Nearly €1.1 billion in fines have been imposed for a wide range of infringements of Europe's General Data Protection Regulation, a new survey shows today.

This represents a 594% annual increase in fines imposed since January 2021, according to international law firm DLA Piper's latest annual General Data Protection Regulation (GDPR) fines and data breach survey.

A total of 6,802 data breaches were reported to the Irish Data Protection Commission in the past 12 months, the survey shows.

Ireland recorded the sixth highest level of breach notifications across Europe and fourth highest on a per capita basis.

The survey shows that Luxembourg, Ireland and France top the rankings for the highest individual fines - €746m, €225m and €50m respectively.

Luxembourg and Ireland have each imposed record breaking fines moving them from the bottom to the top of the league tables.

John Magee, Partner and Head of Data Protection & Information Security at DLA Piper Ireland, said it is four years since the implementation of GDPR and we are now seeing significant fines imposed for a wide range of infringements of Europe's rigorous data protection laws.

"This year, regulators have issued record fines surpassing €1 billion and Ireland now ranks second overall for total fines to date, demonstrating the significant position and influence of the Data Protection Commission (DPC) in the EU," Mr Magee said.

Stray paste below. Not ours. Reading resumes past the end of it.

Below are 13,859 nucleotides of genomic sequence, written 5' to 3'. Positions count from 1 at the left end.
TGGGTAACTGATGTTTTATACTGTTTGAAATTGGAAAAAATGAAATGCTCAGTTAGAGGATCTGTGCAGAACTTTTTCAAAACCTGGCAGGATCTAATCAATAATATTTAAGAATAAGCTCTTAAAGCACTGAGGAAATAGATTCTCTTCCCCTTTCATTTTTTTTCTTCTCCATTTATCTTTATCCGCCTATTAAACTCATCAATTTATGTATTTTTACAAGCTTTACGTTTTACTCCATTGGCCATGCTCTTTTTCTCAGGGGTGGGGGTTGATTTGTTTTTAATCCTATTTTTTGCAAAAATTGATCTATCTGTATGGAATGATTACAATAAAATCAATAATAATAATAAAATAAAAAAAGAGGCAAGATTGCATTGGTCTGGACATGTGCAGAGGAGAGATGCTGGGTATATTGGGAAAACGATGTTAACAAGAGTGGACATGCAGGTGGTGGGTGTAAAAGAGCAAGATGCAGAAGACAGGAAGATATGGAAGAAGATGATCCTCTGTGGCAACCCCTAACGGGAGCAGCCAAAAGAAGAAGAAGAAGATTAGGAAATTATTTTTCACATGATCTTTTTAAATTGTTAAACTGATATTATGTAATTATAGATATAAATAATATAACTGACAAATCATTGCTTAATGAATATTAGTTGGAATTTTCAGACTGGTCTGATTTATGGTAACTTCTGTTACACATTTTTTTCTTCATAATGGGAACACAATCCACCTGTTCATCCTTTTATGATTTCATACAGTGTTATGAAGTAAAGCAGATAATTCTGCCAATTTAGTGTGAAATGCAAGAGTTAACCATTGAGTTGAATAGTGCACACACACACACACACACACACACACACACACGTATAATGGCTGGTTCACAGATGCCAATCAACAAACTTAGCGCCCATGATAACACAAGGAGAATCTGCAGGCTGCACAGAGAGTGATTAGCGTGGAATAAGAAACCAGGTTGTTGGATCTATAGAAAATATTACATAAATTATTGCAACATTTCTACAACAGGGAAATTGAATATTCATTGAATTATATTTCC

"Given that Ireland is home to some of the world's largest-data businesses there is no doubt that the DPC will continue to play a central role in the enforcement of GDPR in Europe," he added.

DLP Piper said that while the increase in fines may be significant, the judgment of Europe's highest court in Data Protection Commissioner v Facebook Ireland Limited, Maximillian Schrems in July 2020 known as "Schrems II" continues to be the top data protection compliance challenge for many organisations caught by GDPR.

"The Schrems II judgment has effectively shifted the problem and burden of a fundamental conflict of laws from the politicians and lawmakers to individual data exporters and importers. Meeting the requirements of Schrems II is a challenge even for the most sophisticated and well-resourced organisations," Mr Magee said.